This study showed that CI recipients with TMPRSS3-associated SNHL showed favourable and consistent outcomes in both short- and long-term follow-up evaluations. These results were comparable to those obtained in a control group with genetic postlingual SNHL. These findings are in line with three recent literature reviews, which evaluated CI performance in this population with shorter follow-up times and more heterogeneous outcome measures [3, 13, 14]. Our study, therefore, provides further evidence to support the strong recommendation of CI for hearing rehabilitation in subjects with TMPRSS3-associated SNHL. Despite beneficial outcomes, there were six subjects with less beneficial outcomes. This included some children in puberty with sufficient residual hearing post implantation, which complicated rehabilitation. In addition, implantation in two patients at an older age, and therefore a longer duration of hearing loss, negatively influenced CI outcomes as well.

In addition, we found that a relatively high proportion of subjects (36%) did not use hearing aids prior to implantation, mainly due to absence of subjective benefit. This lack of usage may be attributed to the typical ski-slope high-frequency hearing loss associated with TMPRSS3-related SNHL. Existing hearing aids may not provide sufficient amplification of the mid-to-high frequencies required for speech perception, leading to poor outcomes [24]. Additionally, previous research has suggested that high-frequency amplification may not sufficiently improve speech perception due to the suprathreshold issues caused by cochlear hearing loss [25].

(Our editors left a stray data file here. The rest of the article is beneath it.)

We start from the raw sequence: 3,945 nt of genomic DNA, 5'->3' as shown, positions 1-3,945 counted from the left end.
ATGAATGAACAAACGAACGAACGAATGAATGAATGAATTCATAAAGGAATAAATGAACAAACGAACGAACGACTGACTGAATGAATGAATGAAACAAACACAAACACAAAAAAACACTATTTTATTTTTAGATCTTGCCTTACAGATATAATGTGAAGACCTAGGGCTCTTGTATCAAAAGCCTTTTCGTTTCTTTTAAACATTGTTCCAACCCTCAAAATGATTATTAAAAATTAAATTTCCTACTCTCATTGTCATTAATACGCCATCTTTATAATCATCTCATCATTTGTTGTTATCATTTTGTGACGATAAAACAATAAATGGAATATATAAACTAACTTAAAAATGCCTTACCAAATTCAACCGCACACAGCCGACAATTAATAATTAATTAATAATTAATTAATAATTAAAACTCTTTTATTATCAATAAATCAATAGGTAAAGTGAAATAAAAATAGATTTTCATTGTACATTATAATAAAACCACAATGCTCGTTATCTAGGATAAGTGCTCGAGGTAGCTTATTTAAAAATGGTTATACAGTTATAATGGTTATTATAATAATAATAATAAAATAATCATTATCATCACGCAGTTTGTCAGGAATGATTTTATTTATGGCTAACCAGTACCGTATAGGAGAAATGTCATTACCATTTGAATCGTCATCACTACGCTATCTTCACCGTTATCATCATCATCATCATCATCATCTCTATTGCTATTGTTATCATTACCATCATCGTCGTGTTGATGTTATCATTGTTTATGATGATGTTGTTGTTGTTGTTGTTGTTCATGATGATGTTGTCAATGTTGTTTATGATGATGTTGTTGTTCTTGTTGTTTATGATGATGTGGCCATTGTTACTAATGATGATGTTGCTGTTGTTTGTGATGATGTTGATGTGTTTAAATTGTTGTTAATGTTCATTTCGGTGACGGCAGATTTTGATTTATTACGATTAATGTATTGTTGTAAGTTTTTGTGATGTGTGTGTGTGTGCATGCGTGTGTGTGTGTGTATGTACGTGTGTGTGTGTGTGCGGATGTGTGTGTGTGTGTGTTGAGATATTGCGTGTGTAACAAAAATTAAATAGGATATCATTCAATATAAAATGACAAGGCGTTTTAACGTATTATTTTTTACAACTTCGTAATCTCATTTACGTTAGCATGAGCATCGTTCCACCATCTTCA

TMPRSS3 and SGN involvement

The second aim of this study was to evaluate the spiral ganglion hypothesis proposed by Eppsteiner et al. using the TMPRSS3-group. This hypothesis suggests that the spiral ganglion cells play a significant role in auditory processing of individuals with TMPRSS3 variants who received a cochlear implant. According to this hypothesis, pathogenic variants in genes preferentially expressed in the SGN, such as TMPRSS3, may lead to poor CI performance [8].